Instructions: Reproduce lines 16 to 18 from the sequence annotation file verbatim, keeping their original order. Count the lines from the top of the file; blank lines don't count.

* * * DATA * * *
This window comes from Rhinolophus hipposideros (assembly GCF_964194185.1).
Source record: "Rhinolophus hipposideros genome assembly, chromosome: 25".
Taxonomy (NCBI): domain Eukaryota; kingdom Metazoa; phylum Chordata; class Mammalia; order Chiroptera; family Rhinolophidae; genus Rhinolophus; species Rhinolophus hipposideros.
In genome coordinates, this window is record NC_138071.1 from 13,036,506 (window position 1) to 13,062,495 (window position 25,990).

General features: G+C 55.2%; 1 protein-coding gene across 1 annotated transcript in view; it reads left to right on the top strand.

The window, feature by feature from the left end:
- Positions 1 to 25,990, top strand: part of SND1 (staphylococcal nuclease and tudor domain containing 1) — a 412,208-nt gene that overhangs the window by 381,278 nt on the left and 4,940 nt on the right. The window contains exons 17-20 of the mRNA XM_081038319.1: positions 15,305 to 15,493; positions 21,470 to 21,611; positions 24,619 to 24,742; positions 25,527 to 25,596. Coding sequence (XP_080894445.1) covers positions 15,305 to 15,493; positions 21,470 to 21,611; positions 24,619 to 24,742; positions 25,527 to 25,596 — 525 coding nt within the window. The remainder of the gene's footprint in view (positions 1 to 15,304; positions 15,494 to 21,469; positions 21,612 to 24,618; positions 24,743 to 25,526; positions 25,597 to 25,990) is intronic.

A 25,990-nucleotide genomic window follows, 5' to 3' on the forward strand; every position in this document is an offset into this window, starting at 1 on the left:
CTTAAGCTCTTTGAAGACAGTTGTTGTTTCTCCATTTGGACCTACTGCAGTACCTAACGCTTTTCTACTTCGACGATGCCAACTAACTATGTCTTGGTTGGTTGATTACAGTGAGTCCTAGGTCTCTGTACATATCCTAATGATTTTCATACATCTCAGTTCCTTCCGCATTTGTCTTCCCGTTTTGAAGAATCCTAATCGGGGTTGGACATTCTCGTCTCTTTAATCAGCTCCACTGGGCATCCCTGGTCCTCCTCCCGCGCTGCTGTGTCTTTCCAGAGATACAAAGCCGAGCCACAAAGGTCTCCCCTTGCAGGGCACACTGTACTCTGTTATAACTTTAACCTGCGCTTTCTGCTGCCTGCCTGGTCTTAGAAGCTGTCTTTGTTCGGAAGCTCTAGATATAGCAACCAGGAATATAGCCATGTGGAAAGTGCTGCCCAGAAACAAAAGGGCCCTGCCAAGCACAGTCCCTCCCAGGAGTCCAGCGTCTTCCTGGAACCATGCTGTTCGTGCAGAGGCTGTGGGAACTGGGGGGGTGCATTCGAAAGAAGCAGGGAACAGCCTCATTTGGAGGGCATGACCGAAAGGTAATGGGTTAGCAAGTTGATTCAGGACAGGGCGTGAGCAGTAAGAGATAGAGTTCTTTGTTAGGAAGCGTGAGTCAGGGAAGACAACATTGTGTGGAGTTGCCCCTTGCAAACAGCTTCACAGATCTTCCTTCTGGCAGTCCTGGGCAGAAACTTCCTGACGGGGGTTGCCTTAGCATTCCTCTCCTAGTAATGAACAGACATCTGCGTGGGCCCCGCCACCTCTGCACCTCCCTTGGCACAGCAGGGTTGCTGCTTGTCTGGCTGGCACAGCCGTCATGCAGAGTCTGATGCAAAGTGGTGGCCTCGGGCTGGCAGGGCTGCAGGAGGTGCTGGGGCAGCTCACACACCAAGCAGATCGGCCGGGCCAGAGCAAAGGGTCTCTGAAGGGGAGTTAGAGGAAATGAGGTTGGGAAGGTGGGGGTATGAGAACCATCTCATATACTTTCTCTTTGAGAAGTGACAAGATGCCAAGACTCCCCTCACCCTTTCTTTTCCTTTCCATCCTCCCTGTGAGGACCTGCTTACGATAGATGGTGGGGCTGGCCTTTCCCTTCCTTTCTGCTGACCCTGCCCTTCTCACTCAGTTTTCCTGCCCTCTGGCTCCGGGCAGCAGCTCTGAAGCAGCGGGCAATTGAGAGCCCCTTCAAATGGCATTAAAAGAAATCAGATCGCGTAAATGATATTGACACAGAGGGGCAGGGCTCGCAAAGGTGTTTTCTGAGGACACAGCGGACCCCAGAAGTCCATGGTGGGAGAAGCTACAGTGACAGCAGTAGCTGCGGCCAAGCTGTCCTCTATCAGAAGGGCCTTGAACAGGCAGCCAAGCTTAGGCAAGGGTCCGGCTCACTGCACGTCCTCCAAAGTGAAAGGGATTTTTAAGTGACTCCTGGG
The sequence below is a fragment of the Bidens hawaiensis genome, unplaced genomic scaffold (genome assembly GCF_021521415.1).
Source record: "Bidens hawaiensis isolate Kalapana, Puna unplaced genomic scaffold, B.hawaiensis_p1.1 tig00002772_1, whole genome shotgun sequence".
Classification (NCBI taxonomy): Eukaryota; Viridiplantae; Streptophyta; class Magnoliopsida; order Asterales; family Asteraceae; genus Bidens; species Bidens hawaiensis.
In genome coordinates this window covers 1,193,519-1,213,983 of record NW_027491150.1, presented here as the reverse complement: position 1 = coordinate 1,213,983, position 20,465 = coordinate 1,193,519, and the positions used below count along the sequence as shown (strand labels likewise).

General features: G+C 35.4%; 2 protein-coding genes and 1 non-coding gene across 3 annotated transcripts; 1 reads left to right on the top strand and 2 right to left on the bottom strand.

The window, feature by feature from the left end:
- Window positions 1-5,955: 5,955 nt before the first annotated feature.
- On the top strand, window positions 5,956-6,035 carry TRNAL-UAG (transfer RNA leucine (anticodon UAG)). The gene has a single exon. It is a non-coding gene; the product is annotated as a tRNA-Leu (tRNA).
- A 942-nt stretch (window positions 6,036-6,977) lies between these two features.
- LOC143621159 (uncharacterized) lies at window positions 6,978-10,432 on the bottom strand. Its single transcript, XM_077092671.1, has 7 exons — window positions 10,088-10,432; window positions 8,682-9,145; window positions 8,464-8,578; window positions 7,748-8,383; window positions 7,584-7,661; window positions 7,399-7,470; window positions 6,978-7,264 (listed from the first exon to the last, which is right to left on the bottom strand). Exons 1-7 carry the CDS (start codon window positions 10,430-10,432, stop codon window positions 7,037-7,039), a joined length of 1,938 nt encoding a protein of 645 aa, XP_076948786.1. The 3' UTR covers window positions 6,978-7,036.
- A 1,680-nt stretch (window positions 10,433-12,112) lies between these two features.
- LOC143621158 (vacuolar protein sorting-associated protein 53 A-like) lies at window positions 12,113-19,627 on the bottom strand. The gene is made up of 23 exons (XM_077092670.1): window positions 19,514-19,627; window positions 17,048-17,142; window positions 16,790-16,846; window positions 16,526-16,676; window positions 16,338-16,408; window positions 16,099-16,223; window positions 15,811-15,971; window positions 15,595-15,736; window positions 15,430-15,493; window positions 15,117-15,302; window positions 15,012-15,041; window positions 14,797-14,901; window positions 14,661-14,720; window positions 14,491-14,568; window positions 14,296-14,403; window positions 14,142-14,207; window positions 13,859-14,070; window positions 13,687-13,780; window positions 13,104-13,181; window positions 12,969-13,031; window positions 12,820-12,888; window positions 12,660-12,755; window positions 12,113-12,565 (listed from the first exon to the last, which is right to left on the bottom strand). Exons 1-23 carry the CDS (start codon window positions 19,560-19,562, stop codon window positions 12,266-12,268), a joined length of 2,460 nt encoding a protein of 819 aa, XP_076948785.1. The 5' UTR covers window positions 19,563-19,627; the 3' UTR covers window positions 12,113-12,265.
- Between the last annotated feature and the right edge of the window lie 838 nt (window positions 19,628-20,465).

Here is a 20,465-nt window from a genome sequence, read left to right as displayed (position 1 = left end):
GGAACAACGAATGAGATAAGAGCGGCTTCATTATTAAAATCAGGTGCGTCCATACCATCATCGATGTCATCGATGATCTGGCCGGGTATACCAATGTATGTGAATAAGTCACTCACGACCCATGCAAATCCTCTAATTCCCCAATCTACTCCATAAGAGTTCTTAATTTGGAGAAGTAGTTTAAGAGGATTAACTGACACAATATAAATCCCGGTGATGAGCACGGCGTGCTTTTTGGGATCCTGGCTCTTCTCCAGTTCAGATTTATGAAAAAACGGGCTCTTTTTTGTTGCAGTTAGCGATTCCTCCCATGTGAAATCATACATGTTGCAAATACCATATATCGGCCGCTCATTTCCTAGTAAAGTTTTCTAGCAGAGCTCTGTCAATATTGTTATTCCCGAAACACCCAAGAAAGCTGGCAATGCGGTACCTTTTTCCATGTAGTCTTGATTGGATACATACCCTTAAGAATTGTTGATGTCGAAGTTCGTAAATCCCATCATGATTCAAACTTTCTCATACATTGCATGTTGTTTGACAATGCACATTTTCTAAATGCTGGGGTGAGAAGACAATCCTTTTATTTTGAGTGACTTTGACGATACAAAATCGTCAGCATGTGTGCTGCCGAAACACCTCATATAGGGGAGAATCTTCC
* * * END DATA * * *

- Window positions 1-5,955: 5,955 nt before the first annotated feature.
- On the top strand, window positions 5,956-6,035 carry TRNAL-UAG (transfer RNA leucine (anticodon UAG)). The gene has a single exon. It is a non-coding gene; the product is annotated as a tRNA-Leu (tRNA).
- A 942-nt stretch (window positions 6,036-6,977) lies between these two features.